The command line is a terrifying thing.
It sits motionless. Black as a moonless night. Waiting.
The command line is unknowable. You cannot sit down in front of a command line and just figure it out. You have no reference points, no indications of what your options are. You have nowhere to start and nowhere to end. You are in an foreign country, on an alien world. You are utterly, hopelessly, lost.
The command line is unforgiving. All commands are equal; you type and press enter. There is no visual indication of whether you succeeded or not. There is no warning if you are about to do something terrible. All it takes is five characters to completely erase the contents of your entire computer. There is no undo.
Learning to use a command line after using a graphical interface is like waking up in the morning and realizing that you have gone blind. You are disoriented and unable to perform simple tasks. The methods you use to analyze something in the old world do not work in this world. There are no clues. There are no nested menus to tell you the relationships between features. You cannot estimate the importance of commands by their size or prominence on the screen. There are no loading bars to indicate the progress in a download. You must relearn ways to identify these clues, in a new environment.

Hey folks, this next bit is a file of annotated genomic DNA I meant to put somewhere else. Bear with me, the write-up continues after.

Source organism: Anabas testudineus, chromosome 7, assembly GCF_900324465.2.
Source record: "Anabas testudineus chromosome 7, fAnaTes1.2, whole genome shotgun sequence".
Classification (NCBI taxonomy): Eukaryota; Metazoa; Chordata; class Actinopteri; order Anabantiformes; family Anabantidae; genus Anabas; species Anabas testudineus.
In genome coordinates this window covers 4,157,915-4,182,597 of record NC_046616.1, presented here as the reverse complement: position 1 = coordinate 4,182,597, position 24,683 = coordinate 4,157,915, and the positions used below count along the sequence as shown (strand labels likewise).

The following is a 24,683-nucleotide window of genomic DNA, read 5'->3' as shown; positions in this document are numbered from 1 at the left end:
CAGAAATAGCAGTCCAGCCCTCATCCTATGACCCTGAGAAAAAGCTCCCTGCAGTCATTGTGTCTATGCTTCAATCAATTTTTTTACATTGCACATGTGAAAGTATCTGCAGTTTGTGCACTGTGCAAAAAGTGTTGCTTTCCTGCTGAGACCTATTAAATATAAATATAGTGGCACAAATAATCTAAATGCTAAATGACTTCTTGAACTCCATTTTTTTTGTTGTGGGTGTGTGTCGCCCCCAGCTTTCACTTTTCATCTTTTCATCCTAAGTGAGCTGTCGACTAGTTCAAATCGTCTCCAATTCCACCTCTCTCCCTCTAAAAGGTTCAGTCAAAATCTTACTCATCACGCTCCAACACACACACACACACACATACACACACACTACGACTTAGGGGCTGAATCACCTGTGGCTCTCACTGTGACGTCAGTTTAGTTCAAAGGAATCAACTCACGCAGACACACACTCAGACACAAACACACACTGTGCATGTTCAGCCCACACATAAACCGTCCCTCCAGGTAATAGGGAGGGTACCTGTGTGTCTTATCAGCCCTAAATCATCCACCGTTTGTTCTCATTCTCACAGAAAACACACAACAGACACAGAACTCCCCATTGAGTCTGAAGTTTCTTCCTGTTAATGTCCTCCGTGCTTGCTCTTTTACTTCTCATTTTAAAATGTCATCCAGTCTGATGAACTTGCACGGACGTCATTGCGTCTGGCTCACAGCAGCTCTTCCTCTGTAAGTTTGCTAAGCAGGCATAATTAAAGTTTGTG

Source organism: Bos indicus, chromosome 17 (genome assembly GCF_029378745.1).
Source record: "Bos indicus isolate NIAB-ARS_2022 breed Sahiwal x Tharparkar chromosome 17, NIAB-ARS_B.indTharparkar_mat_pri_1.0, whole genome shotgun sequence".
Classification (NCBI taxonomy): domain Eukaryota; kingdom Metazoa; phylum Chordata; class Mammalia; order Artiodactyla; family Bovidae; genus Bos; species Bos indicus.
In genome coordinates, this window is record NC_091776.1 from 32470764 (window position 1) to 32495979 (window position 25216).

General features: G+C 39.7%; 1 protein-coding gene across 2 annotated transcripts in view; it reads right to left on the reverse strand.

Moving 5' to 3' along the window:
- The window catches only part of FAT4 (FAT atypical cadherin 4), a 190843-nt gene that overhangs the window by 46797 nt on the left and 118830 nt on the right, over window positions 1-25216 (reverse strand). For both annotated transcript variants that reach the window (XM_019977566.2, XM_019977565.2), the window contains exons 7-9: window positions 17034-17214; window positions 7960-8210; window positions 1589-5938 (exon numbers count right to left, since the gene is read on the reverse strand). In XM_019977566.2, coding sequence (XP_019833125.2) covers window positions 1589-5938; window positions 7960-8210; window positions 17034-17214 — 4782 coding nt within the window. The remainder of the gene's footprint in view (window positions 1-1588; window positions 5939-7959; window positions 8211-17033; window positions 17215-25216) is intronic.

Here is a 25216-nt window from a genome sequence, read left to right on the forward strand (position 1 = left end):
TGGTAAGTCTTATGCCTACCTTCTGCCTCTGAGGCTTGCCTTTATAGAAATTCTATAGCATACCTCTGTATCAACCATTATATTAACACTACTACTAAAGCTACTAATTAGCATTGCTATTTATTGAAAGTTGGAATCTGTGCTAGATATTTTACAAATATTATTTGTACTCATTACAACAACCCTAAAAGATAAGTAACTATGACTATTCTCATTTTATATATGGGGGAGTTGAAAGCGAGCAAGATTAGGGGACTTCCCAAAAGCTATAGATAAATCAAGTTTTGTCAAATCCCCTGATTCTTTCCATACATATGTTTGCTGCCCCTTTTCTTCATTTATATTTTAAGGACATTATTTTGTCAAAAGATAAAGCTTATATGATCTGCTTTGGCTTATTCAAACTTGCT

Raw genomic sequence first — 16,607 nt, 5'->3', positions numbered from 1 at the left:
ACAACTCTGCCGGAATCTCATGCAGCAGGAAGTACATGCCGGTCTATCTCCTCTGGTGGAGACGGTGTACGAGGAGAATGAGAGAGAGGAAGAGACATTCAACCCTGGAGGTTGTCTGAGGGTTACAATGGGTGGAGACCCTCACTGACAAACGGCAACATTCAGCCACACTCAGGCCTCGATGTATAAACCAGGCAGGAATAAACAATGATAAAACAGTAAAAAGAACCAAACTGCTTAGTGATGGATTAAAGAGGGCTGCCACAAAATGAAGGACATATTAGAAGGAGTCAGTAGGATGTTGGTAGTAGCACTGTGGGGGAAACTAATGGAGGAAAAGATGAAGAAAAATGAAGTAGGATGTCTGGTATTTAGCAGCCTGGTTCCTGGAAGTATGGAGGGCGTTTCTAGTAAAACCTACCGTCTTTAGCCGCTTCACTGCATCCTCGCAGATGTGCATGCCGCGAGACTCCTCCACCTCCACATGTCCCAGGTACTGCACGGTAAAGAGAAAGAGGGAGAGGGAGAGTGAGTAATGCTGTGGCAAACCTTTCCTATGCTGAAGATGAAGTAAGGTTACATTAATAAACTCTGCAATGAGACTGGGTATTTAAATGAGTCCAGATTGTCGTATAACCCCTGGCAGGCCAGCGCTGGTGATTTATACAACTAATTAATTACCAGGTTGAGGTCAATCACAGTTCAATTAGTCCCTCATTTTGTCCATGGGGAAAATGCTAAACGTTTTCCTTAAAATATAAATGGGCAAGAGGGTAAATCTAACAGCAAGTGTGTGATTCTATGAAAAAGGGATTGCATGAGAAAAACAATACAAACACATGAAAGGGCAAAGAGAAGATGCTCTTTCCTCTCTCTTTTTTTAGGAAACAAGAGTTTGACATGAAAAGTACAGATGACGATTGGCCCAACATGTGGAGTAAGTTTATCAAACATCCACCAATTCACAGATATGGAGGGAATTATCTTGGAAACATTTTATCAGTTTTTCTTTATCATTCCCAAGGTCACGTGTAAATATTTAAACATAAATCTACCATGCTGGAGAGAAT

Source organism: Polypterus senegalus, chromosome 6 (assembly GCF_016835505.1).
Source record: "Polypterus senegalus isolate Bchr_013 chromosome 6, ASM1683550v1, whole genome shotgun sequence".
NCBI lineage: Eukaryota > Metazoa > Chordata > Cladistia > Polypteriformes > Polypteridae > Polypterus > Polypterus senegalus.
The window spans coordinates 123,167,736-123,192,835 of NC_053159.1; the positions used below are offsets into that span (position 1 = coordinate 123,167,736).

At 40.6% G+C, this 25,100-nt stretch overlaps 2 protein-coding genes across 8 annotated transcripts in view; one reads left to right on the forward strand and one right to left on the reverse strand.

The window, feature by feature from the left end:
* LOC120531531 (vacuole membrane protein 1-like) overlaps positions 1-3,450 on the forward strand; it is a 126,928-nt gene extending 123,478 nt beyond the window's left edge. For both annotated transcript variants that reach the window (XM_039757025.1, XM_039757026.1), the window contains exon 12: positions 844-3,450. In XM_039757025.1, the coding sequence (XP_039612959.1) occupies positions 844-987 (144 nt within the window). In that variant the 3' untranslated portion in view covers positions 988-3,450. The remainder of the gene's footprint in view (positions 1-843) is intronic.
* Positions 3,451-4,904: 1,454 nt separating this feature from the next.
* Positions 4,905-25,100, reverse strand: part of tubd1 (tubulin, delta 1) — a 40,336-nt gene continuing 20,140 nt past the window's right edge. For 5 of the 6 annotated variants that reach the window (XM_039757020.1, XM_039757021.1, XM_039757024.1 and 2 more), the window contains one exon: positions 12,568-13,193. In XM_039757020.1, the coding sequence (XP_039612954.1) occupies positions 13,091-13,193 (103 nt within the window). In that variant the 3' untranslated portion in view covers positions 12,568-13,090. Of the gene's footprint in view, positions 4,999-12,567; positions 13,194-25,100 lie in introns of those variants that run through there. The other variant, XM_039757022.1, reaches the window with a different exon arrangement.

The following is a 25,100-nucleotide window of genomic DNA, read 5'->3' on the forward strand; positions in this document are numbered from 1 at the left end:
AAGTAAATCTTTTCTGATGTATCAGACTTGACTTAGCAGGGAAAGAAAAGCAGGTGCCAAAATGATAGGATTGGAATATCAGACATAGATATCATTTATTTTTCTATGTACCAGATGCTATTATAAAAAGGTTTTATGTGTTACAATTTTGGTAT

But you cannot. Like a wanderer without a map, the user sees the command line as uncharted territory. A desert wasteland. Uninhabitable.
See the resemblance?